Surprise U.S. Tariffs On Mexican Products Puts USMCA In Jeopardy
President Donald Trump last Thursday announced a plan to impose tariffs on all imports from the United States’ largest trading partner, Mexico. The penalties will begin on June 10 and will continue until the Mexican government increases efforts to stem illegal immigration into the United States. (The president said, “If the illegal migration crisis is alleviated through effective actions taken by Mexico, to be determined in our sole discretion and judgment, the tariffs will be removed.”)
The president took the action, he said, based on authority given him under the International Emergency Economic Powers Act, which allows a president to regulate trade to deal with “any unusual or extraordinary threat” to national security that warrants a national emergency.
The penalties will start out at five percent and will rise five percentage points on the first day of each month until they reach 25 percent on October 1, 2019. At five percent, the U.S. Chamber of Commerce estimates the penalties will cost U.S. consumers $17 billion. If they rise to 25 percent, the cost could reach $86 billion or more.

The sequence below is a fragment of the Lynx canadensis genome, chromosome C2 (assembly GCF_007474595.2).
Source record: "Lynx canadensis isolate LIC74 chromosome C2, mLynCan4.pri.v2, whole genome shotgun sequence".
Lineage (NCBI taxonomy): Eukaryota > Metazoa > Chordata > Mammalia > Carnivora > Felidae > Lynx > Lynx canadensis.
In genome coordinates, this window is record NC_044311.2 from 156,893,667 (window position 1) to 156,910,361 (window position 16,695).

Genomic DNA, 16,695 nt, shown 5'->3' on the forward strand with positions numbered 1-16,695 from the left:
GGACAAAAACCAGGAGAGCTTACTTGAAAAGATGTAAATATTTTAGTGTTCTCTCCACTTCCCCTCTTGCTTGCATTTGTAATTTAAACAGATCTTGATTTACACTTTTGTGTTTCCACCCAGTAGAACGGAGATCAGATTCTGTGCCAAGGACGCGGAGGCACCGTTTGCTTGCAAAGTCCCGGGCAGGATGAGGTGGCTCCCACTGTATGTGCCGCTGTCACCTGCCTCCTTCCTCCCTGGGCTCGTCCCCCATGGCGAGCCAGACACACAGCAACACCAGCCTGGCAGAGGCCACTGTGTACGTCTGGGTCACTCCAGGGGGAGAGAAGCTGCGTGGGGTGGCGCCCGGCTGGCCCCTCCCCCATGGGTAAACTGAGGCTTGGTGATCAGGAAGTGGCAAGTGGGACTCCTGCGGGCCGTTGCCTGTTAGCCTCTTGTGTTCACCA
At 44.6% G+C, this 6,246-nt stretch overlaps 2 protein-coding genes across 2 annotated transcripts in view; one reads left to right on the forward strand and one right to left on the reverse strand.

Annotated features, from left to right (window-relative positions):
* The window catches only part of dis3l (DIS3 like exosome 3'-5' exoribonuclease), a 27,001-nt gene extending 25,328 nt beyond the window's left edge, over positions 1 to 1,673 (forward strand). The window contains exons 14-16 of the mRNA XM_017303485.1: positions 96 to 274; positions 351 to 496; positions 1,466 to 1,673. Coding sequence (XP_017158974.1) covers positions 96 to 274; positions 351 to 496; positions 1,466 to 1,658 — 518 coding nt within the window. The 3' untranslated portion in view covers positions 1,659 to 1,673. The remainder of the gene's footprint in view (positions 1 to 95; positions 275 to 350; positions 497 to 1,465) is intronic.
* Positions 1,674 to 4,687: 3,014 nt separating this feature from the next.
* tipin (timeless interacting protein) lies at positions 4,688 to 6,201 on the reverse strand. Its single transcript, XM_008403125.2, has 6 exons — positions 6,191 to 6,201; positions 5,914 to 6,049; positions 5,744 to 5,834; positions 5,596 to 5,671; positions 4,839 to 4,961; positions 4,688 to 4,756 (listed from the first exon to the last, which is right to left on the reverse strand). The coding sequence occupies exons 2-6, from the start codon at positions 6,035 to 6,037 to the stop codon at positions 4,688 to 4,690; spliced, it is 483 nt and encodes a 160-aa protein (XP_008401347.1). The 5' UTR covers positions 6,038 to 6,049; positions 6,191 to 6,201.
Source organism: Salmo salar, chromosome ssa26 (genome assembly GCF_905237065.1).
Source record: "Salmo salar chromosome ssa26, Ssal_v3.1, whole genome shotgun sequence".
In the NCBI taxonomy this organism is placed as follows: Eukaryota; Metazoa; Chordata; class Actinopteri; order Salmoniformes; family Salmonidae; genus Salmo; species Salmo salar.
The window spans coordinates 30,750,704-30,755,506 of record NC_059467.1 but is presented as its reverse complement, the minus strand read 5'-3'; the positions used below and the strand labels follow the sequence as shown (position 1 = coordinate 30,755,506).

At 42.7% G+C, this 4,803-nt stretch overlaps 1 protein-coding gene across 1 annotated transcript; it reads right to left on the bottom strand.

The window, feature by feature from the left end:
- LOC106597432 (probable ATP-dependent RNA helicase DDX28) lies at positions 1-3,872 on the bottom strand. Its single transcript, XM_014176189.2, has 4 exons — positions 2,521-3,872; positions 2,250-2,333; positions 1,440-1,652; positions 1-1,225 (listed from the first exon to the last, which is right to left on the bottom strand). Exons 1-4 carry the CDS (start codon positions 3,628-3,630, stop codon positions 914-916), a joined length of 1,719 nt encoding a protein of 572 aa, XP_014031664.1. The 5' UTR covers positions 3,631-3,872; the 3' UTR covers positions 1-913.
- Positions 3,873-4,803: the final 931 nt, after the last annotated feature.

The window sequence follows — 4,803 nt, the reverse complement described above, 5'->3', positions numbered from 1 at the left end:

Monica de Bolle, a senior fellow at the Peterson Institute for International Economics, told Bloomberg Government (subscription required) the penalties could devastate the Mexican economy. She said, “If this does go ahead, and Trump keeps ratcheting tariffs up, Mexico is going to get a big economic hit. You’ll see GDP falling, inflation accelerate. It’s going to be a mess.” Reuters noted the new policy also spelled “potential chaos” for the president’s efforts to get the U.S. Congress to approve the United State Mexico Canada Agreement (USMCA) that is supposed to replace NAFTA.
Ironically, President Trump’s tariffs announcement came just after the Office of the U.S. Trade Representative sent to Congress the draft Statement of Administrative Action for the USMCA, which allows the Trump administration to send the final implementing bill for the USMCA to Congress in 30 days and could allow Congress to vote to approve the trade pact before the August recess.
The tariff announcement also came as officials in Canada and Mexico initiated procedures to approve the USMCA.
While the Mexican government has not yet announced any retaliatory tariffs on U.S. products, Mexico’s former chief NAFTA negotiator, Kenneth Smith Ramos, argued on Twitter that the new tariffs violate NAFTA and World Trade Organization rules and that, if Mexico retaliates, it “would be off the charts.”